It is likely that all complex behaviors and diseases result from interactions between genetic vulnerabilities and environmental factors. Accurately identifying such gene–environment interactions is of critical importance for genetic research on health and behavior. In a previous article we proposed a set of models for testing alternative relationships between a phenotype (P) and a putative moderator (M) in twin studies. These include the traditional bivariate Cholesky model, an extension of that model that allows for interactions between M and the underling influences on P, and a model in which M has a non-linear main effect on P. Here we use simulations to evaluate the type I error rates, power, and performance of the Bayesian Information Criterion under a variety of data generating mechanisms and samples sizes (n = 2,000 and n = 500 twin pairs). In testing the extension of the Cholesky model, false positive rates consistently fell short of the nominal Type I error rates (\( \alpha = 10,.05,.01 \)). With adequate sample size (n = 2,000 pairs), the correct model had the lowest BIC value in nearly all simulated datasets. With lower sample sizes, models specifying non-linear main effects were more difficult to distinguish from models containing interaction effects. In addition, we provide an illustration of our approach by examining possible interactions between birthweight and the genetic and environmental influences on child and adolescent anxiety using previously collected data. We found a significant interaction between birthweight and the genetic and environmental influences on anxiety. However, the interaction was accounted for by non-linear main effects of birthweight on anxiety, verifying that interaction effects need to be tested against alternative models.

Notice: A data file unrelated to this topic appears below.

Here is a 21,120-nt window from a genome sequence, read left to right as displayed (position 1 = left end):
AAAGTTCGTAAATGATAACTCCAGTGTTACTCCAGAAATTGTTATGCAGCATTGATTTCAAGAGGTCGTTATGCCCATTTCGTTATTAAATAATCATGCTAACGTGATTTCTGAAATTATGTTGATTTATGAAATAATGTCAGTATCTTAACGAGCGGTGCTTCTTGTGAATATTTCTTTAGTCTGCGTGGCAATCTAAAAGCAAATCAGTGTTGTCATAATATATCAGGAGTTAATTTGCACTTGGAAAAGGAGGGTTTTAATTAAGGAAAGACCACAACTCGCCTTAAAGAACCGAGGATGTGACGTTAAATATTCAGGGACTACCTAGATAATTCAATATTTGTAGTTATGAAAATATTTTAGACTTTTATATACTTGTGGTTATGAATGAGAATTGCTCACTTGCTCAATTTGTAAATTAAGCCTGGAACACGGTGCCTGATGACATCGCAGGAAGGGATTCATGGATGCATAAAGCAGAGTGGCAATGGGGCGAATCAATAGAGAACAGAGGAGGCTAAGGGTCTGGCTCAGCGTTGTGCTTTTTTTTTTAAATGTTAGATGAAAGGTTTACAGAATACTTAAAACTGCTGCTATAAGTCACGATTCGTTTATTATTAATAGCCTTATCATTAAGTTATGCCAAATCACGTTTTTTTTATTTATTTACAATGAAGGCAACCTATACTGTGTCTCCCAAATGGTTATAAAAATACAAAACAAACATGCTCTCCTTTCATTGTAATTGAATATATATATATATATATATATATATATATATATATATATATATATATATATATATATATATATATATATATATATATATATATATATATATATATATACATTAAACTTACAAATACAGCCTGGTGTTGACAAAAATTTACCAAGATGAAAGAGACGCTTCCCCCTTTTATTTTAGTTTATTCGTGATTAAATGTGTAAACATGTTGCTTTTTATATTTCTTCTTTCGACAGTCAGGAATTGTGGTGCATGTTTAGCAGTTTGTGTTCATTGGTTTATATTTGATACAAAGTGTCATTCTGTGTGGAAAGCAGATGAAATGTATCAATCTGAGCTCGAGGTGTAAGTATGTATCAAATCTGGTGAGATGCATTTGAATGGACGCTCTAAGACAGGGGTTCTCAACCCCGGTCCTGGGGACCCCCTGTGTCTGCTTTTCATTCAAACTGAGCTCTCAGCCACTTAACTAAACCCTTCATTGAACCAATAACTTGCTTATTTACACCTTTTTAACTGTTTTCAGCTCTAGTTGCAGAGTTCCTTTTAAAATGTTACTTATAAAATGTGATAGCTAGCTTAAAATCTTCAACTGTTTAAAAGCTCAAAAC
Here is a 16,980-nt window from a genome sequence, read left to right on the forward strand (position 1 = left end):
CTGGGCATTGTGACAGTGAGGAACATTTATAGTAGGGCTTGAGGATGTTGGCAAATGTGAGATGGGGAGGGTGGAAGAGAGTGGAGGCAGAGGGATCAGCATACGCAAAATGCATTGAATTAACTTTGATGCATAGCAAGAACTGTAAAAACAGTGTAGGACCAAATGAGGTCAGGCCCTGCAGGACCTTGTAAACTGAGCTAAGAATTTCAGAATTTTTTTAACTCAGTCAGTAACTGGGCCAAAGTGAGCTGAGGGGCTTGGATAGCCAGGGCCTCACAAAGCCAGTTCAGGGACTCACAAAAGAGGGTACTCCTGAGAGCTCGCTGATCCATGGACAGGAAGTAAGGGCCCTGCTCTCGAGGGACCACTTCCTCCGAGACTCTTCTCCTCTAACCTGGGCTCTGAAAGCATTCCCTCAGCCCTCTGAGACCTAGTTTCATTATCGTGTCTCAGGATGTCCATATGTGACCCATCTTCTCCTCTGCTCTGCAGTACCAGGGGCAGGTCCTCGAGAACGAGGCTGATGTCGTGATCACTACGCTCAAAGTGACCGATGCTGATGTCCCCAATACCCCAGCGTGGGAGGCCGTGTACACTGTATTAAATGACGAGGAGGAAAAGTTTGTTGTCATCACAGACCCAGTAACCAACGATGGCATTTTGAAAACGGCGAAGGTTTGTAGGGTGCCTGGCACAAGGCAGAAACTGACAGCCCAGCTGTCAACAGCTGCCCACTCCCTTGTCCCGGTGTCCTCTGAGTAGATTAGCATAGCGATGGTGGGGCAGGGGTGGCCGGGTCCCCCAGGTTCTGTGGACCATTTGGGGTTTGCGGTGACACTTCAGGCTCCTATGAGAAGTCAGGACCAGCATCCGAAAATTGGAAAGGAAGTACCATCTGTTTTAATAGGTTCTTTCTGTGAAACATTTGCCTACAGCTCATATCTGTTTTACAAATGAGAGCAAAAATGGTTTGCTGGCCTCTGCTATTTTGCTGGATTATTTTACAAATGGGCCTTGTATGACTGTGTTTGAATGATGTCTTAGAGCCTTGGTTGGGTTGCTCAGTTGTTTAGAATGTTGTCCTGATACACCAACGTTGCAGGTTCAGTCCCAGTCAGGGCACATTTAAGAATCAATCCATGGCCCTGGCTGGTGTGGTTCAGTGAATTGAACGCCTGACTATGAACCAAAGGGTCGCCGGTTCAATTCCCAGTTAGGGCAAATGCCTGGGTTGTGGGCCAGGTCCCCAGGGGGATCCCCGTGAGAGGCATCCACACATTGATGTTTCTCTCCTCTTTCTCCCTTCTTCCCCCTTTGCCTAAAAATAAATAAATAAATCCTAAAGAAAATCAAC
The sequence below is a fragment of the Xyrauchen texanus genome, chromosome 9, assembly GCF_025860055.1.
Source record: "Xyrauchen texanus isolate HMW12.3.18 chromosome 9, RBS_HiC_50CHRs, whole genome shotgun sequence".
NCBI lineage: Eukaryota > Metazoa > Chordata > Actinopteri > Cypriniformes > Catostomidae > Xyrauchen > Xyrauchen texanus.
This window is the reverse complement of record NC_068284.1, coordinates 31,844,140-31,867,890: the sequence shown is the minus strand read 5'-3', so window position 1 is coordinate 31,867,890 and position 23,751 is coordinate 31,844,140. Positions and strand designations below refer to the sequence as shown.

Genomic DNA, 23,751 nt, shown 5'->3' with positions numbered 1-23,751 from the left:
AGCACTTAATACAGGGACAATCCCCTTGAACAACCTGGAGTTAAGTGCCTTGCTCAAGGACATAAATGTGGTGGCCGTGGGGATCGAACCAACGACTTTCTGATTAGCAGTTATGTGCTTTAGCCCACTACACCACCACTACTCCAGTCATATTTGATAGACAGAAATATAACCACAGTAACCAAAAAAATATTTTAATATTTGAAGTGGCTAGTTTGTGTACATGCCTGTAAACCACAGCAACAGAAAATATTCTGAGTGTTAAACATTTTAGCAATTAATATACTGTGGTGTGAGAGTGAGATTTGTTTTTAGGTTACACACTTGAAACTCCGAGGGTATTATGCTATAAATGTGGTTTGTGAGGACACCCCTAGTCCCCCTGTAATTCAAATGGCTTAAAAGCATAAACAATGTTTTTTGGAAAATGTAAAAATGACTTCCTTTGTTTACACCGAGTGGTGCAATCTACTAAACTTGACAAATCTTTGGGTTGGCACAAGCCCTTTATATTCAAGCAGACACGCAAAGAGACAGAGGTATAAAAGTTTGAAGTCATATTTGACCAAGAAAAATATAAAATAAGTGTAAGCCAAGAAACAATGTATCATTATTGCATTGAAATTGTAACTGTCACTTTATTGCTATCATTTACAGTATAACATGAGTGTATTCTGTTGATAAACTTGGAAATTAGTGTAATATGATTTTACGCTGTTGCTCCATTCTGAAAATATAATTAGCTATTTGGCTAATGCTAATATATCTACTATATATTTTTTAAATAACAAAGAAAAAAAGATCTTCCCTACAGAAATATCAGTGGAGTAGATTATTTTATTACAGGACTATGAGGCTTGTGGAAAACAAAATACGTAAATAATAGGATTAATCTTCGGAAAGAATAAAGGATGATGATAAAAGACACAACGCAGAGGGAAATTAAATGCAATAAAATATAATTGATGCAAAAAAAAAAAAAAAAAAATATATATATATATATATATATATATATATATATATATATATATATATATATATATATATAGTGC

Gene–environment correlation Gene–environment interaction Gene–environment moderation Simulation study Twin study